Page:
- Thread starter
- #1

- Thread starter ssh
- Start date

- Thread starter
- #1

- Admin
- #2

- Jan 26, 2012

- 4,198

$$

\begin{bmatrix}

a_{11} &a_{21} &\dots &a_{n1}\\

a_{21} &a_{22} &\dots &a_{n2}\\

\vdots &\vdots &\ddots &\vdots\\

a_{n1} &a_{n2} &\dots &a_{nn}.

\end{bmatrix}

$$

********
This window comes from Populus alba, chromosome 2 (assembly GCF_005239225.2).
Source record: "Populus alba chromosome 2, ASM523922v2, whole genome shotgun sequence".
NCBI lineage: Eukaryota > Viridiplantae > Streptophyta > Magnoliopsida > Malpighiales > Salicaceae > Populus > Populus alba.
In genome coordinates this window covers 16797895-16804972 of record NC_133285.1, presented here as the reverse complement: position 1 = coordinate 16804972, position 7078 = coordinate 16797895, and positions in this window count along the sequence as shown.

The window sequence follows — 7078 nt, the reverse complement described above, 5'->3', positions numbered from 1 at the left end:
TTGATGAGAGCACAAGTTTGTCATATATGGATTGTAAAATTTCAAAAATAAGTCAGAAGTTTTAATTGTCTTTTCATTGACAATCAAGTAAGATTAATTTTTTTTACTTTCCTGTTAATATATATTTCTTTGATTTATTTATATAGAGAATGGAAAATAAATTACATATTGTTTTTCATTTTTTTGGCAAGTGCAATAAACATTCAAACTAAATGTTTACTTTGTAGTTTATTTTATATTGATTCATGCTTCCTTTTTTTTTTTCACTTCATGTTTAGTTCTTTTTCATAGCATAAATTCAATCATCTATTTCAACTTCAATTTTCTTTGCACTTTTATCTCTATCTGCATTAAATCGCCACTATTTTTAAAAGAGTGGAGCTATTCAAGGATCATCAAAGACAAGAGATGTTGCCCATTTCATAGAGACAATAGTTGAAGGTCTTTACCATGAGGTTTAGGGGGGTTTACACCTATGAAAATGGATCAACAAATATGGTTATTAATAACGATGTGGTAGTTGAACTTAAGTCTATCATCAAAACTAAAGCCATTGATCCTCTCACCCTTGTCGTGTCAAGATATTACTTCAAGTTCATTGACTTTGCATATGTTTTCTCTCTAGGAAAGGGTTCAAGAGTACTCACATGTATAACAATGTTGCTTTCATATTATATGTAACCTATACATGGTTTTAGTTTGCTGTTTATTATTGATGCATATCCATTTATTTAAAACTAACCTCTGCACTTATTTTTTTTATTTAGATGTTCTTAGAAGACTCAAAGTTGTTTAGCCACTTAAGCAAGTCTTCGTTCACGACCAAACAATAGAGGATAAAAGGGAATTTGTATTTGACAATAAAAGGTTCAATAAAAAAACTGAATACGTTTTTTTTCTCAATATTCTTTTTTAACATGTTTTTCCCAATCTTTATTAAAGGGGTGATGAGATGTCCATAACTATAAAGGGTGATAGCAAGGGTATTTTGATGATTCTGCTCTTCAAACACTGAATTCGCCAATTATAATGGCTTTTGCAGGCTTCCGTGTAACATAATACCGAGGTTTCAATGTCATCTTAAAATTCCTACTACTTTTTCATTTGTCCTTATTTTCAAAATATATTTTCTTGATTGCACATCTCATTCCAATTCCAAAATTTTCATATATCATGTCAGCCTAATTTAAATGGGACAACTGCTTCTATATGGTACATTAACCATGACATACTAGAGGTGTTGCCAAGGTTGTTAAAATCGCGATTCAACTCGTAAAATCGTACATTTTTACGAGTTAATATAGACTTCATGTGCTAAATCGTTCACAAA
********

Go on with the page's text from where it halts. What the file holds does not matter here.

So the possibly unique entries are all the ones on the main diagonal plus all the ones either above the main diagonal, or all the ones below the main diagonal. So to find out how many there are, let's say you take all the entries on and below the main diagonal. How many in the first row? $1$. How many in the second? $2$. And so on. So the number of possibly unique entries is

$$1+2+\dots+n=\sum_{j=1}^{n}j=\frac{n(n+1)}{2},$$

by a well-known formula.